Love notes to women – and to myself

The past several months, I have been experiencing so much patriarchy and it has been so draining to deal with it all, to fight it all, that I have even lost my courage to write for pleasure. I decided today that I’ll write amidst a bunch of deadlines because I need to regain my spirit, my energy, my passion, my love for everything that gives meaning to my existence. I was reading Warshan Shire, a brilliant feminist poet whose each word makes my heart ache in the most beautiful ways possible. (She has this incredible book of poetry called Teaching My Mother How to Give Birth. Read it.) I want to hug her every word. She writes so powerfully. And it is her poetry that gave me the strength, that reignited my passion, to write again. They say that when you lose interest in the things you love and have always loved—not because you’ve found new interests (which is all valid) but because you lose the love for everything you’ve ever loved doing—it’s not a good sign about your health. I’ve been fighting this urge to lose interest in all things I love for so many months, and I regained it all only yesterday. I want to cry loving all this beauty that’s been breathed back into me, that’s finally returned home to me. May you, too, always have the strength and the energy to keep loving everything that brings you peace and power.

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Posted in Death to patriarchy | 7 Comments

what’s wrong with fetishizing the “Chai Wala”

I know, I know – us feminists can’t even be happy with simple, plain eye candy and have to find flaws in everything. You’re welcome ❤

I just don’t see why that image went viral and why everyone was so shocked to see that a Pakistani tea-seller could be so attractive – other than that he was being fetishized. Where in the world do people live that they lack good-looking men so much they go cray when they come to know of one? I think there are several reasons why this photo went viral and why especially Pakistani non-Pashtuns went cray-cray over it. Read on, fellers.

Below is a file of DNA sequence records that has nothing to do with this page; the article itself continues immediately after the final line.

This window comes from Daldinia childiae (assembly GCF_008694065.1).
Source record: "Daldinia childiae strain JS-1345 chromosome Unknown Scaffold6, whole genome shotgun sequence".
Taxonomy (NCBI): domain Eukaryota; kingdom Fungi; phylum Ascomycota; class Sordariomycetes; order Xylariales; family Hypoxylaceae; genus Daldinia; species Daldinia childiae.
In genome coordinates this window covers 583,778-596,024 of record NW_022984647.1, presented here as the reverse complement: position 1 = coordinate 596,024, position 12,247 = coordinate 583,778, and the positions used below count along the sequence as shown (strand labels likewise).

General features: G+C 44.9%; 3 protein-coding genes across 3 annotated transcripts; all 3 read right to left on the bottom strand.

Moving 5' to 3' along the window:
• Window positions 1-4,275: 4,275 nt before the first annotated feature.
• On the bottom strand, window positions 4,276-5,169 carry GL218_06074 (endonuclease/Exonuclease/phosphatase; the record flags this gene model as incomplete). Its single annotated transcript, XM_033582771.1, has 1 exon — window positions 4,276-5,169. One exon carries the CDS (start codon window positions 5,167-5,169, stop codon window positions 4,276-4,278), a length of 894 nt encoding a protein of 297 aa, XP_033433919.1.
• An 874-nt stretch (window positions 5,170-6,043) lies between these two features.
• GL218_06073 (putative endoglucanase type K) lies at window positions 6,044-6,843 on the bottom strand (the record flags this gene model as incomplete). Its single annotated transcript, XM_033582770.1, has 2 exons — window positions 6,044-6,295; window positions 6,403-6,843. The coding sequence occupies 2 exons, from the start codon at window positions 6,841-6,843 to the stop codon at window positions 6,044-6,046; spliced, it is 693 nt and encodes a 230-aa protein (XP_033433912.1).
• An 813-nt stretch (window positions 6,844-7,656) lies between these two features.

And, by the way, if you shared this picture on your social media, have been told why your choice to exotify it is wrong, and you’re still defending your choice because “but I shared it only because he’s so attractive and yet so simple! What’s wrong with that?” … yeah, you actually just answered your own question without realizing it, but let me break it down bit by bit because there are many layers to this problem. Continue reading

Posted in Death to patriarchy | 18 Comments

a song for Afghan refugees in Pakistan: Pekhawara Afghanan che khapa na krre by Naghma

With Pakistan evicting some 600,000 Afghan refugees by the end of this year alone, this song, sung by Naghma in 2011 (I think?), is so real and relevant it’s heartbreaking. Song is at the bottom of the lyrics. The Pashto is in Green (one of my favorite colors, yay!). Immense thanks to T. A. S. for helping with translation of a couple of lines/words I was struggling with.
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Posted in Afghans, beauty, being human, Death to patriarchy, human rights, I can't believe this needs to be said out loud, Just stop, let's talk privilege, migration, Pakistan, Pashto, Pashtuns, Poetry, violence in this world | 4 Comments

when people say it’s harder to raise girls

This is for every daughter in the history of daughterhood. And for every woman who’s ever been told “I’m so sorry!” when she has given birth to a daughter. I’m sending you comforting thoughts and vibes ❤

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Posted in Death to patriarchy | 1 Comment

how not to respond when women point out an #allmale panel

 jb-nonsense6Muslim male “celebrity shaikhs” are exhausting to deal with. And a huge fail, too. They always complain that we don’t express our concerns “the right way” (about which, please see below), but then they block you and delete your comments and accuse you of “abusing” them or the comments section when you speak up.

The latest case of blatant patriarchy (that I know of) in the Muslim American community is this image to the right. Accessible also through this link.

Apparently, over 30 “Muslim American scholars” gathered at some “impromptu” event, and the person who shared this picture, someone taken a little more seriously than he should be in my very professional and humble opinion, with immense pride, so pleased with himself like he was doing us all a favor or something.